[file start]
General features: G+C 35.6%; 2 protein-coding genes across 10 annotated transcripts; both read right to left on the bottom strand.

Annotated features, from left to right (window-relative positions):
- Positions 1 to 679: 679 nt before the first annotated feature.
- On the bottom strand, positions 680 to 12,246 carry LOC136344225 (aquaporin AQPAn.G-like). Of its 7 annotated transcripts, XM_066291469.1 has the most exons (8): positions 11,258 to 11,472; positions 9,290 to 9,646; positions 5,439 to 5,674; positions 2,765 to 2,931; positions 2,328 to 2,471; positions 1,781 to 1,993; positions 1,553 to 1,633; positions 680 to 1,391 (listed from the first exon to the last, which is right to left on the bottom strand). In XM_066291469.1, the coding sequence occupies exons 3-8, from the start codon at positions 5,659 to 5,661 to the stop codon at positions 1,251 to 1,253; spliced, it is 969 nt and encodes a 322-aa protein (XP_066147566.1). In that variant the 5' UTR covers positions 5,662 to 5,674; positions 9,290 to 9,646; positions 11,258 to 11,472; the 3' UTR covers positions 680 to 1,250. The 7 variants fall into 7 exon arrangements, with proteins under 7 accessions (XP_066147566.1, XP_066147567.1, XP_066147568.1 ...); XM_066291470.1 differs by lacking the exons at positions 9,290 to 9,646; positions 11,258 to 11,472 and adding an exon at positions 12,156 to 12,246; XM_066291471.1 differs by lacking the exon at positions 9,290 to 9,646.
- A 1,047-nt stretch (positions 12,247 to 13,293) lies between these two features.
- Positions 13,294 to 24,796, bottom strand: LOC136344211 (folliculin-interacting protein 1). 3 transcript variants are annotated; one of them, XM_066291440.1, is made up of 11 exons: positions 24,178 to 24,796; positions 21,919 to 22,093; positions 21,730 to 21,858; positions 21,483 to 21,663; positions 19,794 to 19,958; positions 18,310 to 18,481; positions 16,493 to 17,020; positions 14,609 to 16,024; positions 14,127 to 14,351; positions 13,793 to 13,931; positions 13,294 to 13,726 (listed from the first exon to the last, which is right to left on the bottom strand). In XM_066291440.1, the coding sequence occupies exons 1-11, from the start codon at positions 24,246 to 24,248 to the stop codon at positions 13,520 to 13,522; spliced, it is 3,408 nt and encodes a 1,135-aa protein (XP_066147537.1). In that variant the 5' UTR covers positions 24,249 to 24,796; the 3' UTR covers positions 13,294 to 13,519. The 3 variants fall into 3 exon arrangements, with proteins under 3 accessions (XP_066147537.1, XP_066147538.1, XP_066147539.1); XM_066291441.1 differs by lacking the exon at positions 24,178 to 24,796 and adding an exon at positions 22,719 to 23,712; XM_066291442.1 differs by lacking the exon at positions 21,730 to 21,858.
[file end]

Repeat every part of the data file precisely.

General features: G+C 35.6%; 2 protein-coding genes across 10 annotated transcripts; both read right to left on the bottom strand.

Annotated features, from left to right (window-relative positions):
- Positions 1 to 679: 679 nt before the first annotated feature.
- On the bottom strand, positions 680 to 12,246 carry LOC136344225 (aquaporin AQPAn.G-like). Of its 7 annotated transcripts, XM_066291469.1 has the most exons (8): positions 11,258 to 11,472; positions 9,290 to 9,646; positions 5,439 to 5,674; positions 2,765 to 2,931; positions 2,328 to 2,471; positions 1,781 to 1,993; positions 1,553 to 1,633; positions 680 to 1,391 (listed from the first exon to the last, which is right to left on the bottom strand). In XM_066291469.1, the coding sequence occupies exons 3-8, from the start codon at positions 5,659 to 5,661 to the stop codon at positions 1,251 to 1,253; spliced, it is 969 nt and encodes a 322-aa protein (XP_066147566.1). In that variant the 5' UTR covers positions 5,662 to 5,674; positions 9,290 to 9,646; positions 11,258 to 11,472; the 3' UTR covers positions 680 to 1,250. The 7 variants fall into 7 exon arrangements, with proteins under 7 accessions (XP_066147566.1, XP_066147567.1, XP_066147568.1 ...); XM_066291470.1 differs by lacking the exons at positions 9,290 to 9,646; positions 11,258 to 11,472 and adding an exon at positions 12,156 to 12,246; XM_066291471.1 differs by lacking the exon at positions 9,290 to 9,646.
- A 1,047-nt stretch (positions 12,247 to 13,293) lies between these two features.
- Positions 13,294 to 24,796, bottom strand: LOC136344211 (folliculin-interacting protein 1). 3 transcript variants are annotated; one of them, XM_066291440.1, is made up of 11 exons: positions 24,178 to 24,796; positions 21,919 to 22,093; positions 21,730 to 21,858; positions 21,483 to 21,663; positions 19,794 to 19,958; positions 18,310 to 18,481; positions 16,493 to 17,020; positions 14,609 to 16,024; positions 14,127 to 14,351; positions 13,793 to 13,931; positions 13,294 to 13,726 (listed from the first exon to the last, which is right to left on the bottom strand). In XM_066291440.1, the coding sequence occupies exons 1-11, from the start codon at positions 24,246 to 24,248 to the stop codon at positions 13,520 to 13,522; spliced, it is 3,408 nt and encodes a 1,135-aa protein (XP_066147537.1). In that variant the 5' UTR covers positions 24,249 to 24,796; the 3' UTR covers positions 13,294 to 13,519. The 3 variants fall into 3 exon arrangements, with proteins under 3 accessions (XP_066147537.1, XP_066147538.1, XP_066147539.1); XM_066291441.1 differs by lacking the exon at positions 24,178 to 24,796 and adding an exon at positions 22,719 to 23,712; XM_066291442.1 differs by lacking the exon at positions 21,730 to 21,858.